An Cléireach

Darach Ó Scolaí


An Cléireach: 208 pp; paperback;  978-0-898332-33-9


This book is available on Kindle.

This first novel won the Oireachtas Prize 2007, and the Gradam Uí Shúilleabháin Award 2008, and was named as ‘the best novel since the turn of the Century’ by Comhar.

Set in mid-17th century Ireland and Continental Europe, the narrative in An Cléireach is triggered by a single event that takes place during the Cromwellian invasion of Ireland, when a small band of the retreating Irishry gather on the side of a mountain and, despite the threat of massacre, for one night the rain lifts, the stars shine, and art and dreams take centre stage.

“In An Cléireach, Ó Scolaí revisits the trauma of Cromwellian Ireland. The primary narrative device is once again the first-hand account, in this case by Tadhg Ó Dúbháin, a clerk and quartermaster in the Confederate Army in 1650. We sample the hardships, the friendships, the tensions, the rivalries, and the petty jealousies amongst comrades in arms, including remnants of the Gaelic literary class, as the Confederate soldiers, increasingly a rabble more than a cohesive unit, retreat in advance of Cromwell’s forces. An Cléireach concludes with the narrator and his family in exile in continental Europe. But along the retreat route, and central to the novel, members of the Confederate army camp, rest up, and tell versions of a story about the keeper of a treasured manuscrit ‘Saltair an Easpaig’ (The Bishop’s Psalter). Their versions raise issues about memory construction, the limitations of individual perspectives, personal agendas, and how minor changes in the telling of a story can alter our understanding of history, Thus, An Cléireach complements Fontenoy in moving beyond more realistic recreation of a historical evebnt or period to interrogate the notion of history as contruct.” Pádraig Ó Siadhail in Liam Harte, The Oxford Handbook of Modern Irish Fiction.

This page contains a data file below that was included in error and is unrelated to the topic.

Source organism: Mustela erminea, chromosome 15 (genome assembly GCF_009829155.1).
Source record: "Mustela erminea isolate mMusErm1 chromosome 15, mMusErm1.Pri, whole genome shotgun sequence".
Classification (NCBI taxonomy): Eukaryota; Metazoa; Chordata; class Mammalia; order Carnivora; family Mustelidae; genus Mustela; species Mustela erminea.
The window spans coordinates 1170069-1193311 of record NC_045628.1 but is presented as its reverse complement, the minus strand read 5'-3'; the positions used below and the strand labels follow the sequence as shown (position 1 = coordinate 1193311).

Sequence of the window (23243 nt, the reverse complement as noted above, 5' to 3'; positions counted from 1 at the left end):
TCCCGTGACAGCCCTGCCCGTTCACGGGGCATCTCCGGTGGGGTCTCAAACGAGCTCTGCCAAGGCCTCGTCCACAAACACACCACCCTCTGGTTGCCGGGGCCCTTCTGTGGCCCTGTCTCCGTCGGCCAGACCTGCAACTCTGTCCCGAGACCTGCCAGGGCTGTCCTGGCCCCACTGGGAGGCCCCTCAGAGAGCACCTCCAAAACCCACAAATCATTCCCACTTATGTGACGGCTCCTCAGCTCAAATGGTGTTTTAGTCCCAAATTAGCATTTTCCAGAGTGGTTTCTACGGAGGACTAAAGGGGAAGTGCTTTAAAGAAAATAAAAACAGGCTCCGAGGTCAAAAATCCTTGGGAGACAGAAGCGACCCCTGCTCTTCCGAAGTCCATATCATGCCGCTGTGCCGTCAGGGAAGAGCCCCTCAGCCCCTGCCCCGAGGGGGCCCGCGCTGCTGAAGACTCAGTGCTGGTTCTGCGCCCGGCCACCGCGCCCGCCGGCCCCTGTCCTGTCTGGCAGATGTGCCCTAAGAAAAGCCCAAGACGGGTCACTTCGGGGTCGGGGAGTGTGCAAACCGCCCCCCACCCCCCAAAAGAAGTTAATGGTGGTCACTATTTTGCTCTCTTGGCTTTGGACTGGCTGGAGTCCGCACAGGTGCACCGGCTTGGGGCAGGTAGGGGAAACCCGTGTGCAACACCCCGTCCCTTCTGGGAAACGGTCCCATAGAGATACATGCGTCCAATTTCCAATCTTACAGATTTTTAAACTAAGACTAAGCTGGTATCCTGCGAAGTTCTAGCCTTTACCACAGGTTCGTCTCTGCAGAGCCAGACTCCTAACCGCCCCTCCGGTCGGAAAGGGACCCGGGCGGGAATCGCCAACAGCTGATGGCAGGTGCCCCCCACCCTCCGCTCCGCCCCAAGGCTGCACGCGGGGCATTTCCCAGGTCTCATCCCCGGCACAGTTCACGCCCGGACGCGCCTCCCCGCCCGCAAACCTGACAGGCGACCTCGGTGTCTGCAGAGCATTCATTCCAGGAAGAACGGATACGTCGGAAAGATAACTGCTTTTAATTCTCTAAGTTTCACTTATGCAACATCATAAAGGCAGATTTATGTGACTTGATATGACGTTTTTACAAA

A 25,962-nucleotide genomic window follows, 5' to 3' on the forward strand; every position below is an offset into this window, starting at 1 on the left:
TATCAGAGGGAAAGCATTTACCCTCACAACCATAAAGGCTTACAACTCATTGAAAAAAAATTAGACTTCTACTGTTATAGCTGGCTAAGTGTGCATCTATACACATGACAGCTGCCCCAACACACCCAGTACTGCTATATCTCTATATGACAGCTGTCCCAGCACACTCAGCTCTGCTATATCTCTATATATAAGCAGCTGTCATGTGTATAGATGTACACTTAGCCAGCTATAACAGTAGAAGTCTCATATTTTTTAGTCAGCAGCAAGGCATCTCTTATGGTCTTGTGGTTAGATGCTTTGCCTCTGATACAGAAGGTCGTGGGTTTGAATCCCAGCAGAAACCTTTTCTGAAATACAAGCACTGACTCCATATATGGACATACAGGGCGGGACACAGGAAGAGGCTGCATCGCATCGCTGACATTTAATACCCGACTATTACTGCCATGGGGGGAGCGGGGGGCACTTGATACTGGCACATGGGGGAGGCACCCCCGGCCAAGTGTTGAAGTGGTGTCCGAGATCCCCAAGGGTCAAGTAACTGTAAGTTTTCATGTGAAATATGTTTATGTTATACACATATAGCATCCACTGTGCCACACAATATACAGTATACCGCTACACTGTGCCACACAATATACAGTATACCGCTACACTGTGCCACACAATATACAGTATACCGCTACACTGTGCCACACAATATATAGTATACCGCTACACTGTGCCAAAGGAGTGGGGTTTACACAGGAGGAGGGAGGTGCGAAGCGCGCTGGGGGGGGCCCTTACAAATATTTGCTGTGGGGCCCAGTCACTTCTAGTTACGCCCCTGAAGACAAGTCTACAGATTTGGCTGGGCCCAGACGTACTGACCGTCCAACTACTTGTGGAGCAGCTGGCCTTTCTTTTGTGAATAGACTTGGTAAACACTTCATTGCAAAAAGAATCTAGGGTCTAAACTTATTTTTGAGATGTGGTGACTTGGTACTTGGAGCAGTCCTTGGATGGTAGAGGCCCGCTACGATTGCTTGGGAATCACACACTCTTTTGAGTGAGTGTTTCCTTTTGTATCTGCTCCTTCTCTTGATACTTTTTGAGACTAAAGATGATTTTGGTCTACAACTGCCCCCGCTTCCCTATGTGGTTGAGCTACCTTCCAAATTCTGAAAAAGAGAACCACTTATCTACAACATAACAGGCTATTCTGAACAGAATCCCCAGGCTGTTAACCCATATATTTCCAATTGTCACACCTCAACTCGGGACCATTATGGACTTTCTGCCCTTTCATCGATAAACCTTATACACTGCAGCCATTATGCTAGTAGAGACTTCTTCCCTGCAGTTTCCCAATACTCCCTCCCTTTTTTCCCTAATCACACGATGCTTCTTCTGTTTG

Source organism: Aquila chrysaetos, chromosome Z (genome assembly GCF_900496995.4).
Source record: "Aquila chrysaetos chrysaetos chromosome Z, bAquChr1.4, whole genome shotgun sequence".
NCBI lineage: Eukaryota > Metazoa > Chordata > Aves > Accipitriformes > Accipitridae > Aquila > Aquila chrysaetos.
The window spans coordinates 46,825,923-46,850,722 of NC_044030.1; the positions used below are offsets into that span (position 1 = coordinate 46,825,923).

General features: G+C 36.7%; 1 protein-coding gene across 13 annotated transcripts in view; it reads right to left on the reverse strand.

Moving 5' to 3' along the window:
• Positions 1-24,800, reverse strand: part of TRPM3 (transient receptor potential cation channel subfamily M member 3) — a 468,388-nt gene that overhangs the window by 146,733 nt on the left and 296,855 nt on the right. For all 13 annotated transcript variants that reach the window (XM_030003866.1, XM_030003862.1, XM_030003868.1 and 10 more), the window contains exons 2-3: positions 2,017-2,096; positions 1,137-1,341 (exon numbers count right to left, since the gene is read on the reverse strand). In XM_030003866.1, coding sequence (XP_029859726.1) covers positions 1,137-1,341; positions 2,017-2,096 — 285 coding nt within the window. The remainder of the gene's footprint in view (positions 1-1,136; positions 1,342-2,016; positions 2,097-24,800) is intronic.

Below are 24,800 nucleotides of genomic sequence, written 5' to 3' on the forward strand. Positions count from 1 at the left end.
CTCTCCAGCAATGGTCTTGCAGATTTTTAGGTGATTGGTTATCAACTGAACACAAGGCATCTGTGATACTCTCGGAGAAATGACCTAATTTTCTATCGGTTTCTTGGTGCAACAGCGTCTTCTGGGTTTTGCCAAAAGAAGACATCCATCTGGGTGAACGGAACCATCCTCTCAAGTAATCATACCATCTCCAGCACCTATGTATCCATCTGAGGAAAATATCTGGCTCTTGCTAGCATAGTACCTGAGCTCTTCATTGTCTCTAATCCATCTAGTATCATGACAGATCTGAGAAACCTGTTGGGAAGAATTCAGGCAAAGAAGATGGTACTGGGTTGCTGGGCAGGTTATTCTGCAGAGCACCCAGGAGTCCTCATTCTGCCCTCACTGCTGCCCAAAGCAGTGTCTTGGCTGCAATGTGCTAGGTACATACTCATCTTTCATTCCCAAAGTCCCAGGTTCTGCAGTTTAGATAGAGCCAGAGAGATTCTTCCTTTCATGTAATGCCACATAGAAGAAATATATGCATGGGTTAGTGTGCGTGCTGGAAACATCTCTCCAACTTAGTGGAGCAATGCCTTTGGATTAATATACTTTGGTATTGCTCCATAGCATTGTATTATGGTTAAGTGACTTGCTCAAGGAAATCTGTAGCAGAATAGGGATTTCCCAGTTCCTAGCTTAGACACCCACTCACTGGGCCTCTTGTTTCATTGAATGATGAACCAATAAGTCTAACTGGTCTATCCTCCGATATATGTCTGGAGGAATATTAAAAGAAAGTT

Oireachtas Prize 2007, ‘Book of the Year’ 2008

“We’re stuck in the mud with them, and in the mire, and the muck. There are pages here that leave you reaching for a towel to dry yourself. .. A strong clear style.” Alan Titley, Foinse.

The Reader is in the Centre of the Whirlwind

“It is the credibility and verisimilitude of the writing that lures the reader into the story in the first place, followed by an surpassed richness and precision of language that convinces him that he is in the centre of the whirlwind wherever the action takes us.” Breandán Ó Cróinín, The Limerick Leader

“The richness and the clever manipulation of the prose are on an equal footing from beginning to end.” Prof. Gearóid Ó Tuathaigh, An tOireachtas

Listen to the EFACIS podcast: Síle Ní Choincheannain talks to Darach Ó Scolaí about the historical novel

View The Oxford Handbook of Modern Irish Fiction

Read an excerpt from the book